Finance Minister Bill English has been quite clear – there is no money for an election year spend-up.
Prime Minister John Key is equally sure that tax and spend policies aren’t what the country needs. The message in an exclusive interview with the NBR he reinforces that message:
An even tighter rein on new spending than the current $1.1 billion cap is likely over the next few years, Prime Minister John Key says.
A much more aggressive approach to lowering New Zealand’s high national debt levels appears to be under way, with an emphasis on getting government spending under more control as well as on pushing greater private savings. . .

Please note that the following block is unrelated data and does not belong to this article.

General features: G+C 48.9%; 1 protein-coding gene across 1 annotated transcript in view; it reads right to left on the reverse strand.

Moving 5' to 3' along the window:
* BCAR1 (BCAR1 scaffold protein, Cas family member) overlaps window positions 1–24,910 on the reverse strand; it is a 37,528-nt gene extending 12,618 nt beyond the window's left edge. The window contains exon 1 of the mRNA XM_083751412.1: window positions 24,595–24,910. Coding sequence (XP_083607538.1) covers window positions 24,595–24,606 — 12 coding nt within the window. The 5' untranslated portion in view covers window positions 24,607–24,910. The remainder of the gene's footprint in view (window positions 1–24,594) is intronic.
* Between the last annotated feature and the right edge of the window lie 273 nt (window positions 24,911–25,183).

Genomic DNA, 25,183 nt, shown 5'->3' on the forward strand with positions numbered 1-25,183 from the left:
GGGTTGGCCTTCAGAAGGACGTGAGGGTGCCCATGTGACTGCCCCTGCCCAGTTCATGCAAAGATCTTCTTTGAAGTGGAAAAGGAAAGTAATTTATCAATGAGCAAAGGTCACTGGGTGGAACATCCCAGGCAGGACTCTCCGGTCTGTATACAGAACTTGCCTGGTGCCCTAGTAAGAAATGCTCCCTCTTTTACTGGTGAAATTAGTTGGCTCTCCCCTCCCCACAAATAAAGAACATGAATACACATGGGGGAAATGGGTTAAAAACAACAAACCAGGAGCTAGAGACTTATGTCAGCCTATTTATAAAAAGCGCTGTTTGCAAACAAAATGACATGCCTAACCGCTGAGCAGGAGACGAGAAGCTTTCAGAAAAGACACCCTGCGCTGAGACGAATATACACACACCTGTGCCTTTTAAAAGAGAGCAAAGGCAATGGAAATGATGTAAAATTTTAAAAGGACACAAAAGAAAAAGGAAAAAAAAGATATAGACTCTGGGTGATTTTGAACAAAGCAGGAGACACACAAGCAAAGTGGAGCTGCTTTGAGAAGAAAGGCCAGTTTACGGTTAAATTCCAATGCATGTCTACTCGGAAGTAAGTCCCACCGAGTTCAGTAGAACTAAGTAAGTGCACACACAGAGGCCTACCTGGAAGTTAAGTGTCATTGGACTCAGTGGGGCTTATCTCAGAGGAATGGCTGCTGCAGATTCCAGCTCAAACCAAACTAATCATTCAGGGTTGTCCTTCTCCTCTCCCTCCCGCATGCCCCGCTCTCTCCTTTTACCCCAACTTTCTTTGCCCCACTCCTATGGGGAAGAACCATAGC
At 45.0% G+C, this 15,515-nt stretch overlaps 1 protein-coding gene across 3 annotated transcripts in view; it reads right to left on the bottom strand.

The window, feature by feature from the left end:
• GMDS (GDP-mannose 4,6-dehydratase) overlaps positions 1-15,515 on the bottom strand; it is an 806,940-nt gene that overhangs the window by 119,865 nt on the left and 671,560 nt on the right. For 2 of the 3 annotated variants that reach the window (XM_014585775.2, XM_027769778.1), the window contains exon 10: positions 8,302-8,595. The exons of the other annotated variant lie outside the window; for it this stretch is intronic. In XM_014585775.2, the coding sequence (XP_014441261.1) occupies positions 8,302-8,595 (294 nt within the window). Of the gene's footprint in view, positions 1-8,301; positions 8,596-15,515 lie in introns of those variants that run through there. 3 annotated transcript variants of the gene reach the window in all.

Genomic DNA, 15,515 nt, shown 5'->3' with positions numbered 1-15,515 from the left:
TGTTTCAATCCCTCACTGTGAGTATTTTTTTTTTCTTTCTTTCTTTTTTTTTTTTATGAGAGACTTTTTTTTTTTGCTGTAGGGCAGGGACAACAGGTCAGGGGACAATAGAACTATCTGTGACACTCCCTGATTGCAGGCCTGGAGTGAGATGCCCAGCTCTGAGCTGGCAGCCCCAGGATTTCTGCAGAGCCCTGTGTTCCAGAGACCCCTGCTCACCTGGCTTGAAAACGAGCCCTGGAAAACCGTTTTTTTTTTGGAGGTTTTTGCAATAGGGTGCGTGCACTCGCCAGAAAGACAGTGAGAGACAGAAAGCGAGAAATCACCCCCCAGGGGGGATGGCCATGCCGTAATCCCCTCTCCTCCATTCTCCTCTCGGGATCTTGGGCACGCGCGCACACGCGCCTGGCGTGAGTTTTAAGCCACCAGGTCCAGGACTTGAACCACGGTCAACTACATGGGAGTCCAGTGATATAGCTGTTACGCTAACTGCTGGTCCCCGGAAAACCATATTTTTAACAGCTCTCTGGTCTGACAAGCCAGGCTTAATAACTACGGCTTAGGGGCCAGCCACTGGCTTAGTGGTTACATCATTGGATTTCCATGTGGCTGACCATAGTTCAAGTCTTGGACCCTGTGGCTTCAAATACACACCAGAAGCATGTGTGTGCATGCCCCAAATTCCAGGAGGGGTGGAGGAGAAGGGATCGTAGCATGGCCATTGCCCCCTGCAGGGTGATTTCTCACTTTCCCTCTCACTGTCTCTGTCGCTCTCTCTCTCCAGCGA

Mr Key said that as the economy recovers this year there is room to push harder on lowering government spending as a proportion of the economy.
Contrast that with Labour. The first policy announcement for the year came from Annette King who promised to extend paid parental leave and increase Working for Families’ payments.
How can a party which wants to be taken seriously ignore the need to reduce government spending? And why would a party which purports to represent poorer people start the year with policies most likely to benefit middle and upper income earners?
If ever there was an election when the party which plays Scrooge is likely to benefit it is this one.
When households are spending less and saving more they’re hardly likely to be receptive to a party which shows itself unwilling to demonstrate similar restraint.